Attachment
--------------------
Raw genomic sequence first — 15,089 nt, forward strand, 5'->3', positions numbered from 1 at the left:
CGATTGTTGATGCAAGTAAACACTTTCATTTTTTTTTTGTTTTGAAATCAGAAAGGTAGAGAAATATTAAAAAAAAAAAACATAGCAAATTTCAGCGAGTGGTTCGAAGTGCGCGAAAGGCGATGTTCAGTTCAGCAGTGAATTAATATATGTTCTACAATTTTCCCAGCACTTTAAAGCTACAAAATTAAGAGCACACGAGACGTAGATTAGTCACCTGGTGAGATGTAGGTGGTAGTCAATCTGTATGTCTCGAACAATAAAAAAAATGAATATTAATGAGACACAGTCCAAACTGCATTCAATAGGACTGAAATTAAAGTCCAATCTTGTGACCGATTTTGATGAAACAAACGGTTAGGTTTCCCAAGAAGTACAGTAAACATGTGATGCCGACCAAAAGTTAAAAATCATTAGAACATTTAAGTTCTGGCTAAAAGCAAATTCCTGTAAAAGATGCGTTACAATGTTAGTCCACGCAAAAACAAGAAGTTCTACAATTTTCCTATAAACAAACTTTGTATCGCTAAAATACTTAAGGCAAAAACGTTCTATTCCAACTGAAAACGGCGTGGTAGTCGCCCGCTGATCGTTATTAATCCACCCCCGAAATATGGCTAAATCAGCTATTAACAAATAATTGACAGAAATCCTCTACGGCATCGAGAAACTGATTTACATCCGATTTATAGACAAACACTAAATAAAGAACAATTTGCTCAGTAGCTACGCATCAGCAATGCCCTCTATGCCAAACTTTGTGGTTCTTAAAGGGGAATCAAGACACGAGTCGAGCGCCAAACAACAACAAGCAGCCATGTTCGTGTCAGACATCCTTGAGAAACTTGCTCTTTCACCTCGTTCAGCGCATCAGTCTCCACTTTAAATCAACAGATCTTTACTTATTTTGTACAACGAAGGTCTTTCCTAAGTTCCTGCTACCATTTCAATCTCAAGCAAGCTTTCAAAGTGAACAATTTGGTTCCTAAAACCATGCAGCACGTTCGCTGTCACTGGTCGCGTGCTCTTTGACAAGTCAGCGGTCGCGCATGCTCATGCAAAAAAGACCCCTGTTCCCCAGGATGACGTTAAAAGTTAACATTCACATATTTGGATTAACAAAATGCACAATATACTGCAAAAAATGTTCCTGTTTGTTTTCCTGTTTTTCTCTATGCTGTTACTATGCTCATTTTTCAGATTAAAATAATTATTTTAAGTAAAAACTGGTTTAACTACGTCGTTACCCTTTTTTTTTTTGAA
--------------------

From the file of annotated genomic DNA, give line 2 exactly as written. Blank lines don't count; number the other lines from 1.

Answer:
CGATTGTTGATGCAAGTAAACACTTTCATTTTTTTTTTGTTTTGAAATCAGAAAGGTAGAGAAATATTAAAAAAAAAAAACATAGCAAATTTCAGCGAGTGGTTCGAAGTGCGCGAAAGGCGATGTTCAGTTCAGCAGTGAATTAATATATGTTCTACAATTTTCCCAGCACTTTAAAGCTACAAAATTAAGAGCACACGAGACGTAGATTAGTCACCTGGTGAGATGTAGGTGGTAGTCAATCTGTATGTCTCGAACAATAAAAAAAATGAATATTAATGAGACACAGTCCAAACTGCATTCAATAGGACTGAAATTAAAGTCCAATCTTGTGACCGATTTTGATGAAACAAACGGTTAGGTTTCCCAAGAAGTACAGTAAACATGTGATGCCGACCAAAAGTTAAAAATCATTAGAACATTTAAGTTCTGGCTAAAAGCAAATTCCTGTAAAAGATGCGTTACAATGTTAGTCCACGCAAAAACAAGAAGTTCTACAATTTTCCTATAAACAAACTTTGTATCGCTAAAATACTTAAGGCAAAAACGTTCTATTCCAACTGAAAACGGCGTGGTAGTCGCCCGCTGATCGTTATTAATCCACCCCCGAAATATGGCTAAATCAGCTATTAACAAATAATTGACAGAAATCCTCTACGGCATCGAGAAACTGATTTACATCCGATTTATAGACAAACACTAAATAAAGAACAATTTGCTCAGTAGCTACGCATCAGCAATGCCCTCTATGCCAAACTTTGTGGTTCTTAAAGGGGAATCAAGACACGAGTCGAGCGCCAAACAACAACAAGCAGCCATGTTCGTGTCAGACATCCTTGAGAAACTTGCTCTTTCACCTCGTTCAGCGCATCAGTCTCCACTTTAAATCAACAGATCTTTACTTATTTTGTACAACGAAGGTCTTTCCTAAGTTCCTGCTACCATTTCAATCTCAAGCAAGCTTTCAAAGTGAACAATTTGGTTCCTAAAACCATGCAGCACGTTCGCTGTCACTGGTCGCGTGCTCTTTGACAAGTCAGCGGTCGCGCATGCTCATGCAAAAAAGACCCCTGTTCCCCAGGATGACGTTAAAAGTTAACATTCACATATTTGGATTAACAAAATGCACAATATACTGCAAAAAATGTTCCTGTTTGTTTTCCTGTTTTTCTCTATGCTGTTACTATGCTCATTTTTCAGATTAAAATAATTATTTTAAGTAAAAACTGGTTTAACTACGTCGTTACCCTTTTTTTTTTTGAA